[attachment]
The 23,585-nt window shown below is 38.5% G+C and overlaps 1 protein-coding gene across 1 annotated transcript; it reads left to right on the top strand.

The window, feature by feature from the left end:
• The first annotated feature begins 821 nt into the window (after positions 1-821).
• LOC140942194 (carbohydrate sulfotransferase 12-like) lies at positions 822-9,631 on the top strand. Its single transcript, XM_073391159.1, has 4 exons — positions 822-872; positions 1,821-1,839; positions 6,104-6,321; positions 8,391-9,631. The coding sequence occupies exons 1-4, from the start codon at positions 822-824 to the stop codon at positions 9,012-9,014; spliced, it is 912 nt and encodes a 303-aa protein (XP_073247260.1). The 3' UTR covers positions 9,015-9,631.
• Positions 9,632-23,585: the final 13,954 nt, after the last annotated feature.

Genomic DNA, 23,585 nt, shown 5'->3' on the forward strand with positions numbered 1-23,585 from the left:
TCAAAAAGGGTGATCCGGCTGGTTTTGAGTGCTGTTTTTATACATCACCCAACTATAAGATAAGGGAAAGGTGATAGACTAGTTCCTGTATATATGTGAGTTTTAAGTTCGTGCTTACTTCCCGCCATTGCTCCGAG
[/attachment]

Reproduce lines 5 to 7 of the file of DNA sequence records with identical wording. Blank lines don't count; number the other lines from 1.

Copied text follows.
• Positions 9,632-23,585: the final 13,954 nt, after the last annotated feature.

Genomic DNA, 23,585 nt, shown 5'->3' on the forward strand with positions numbered 1-23,585 from the left:
TCAAAAAGGGTGATCCGGCTGGTTTTGAGTGCTGTTTTTATACATCACCCAACTATAAGATAAGGGAAAGGTGATAGACTAGTTCCTGTATATATGTGAGTTTTAAGTTCGTGCTTACTTCCCGCCATTGCTCCGAG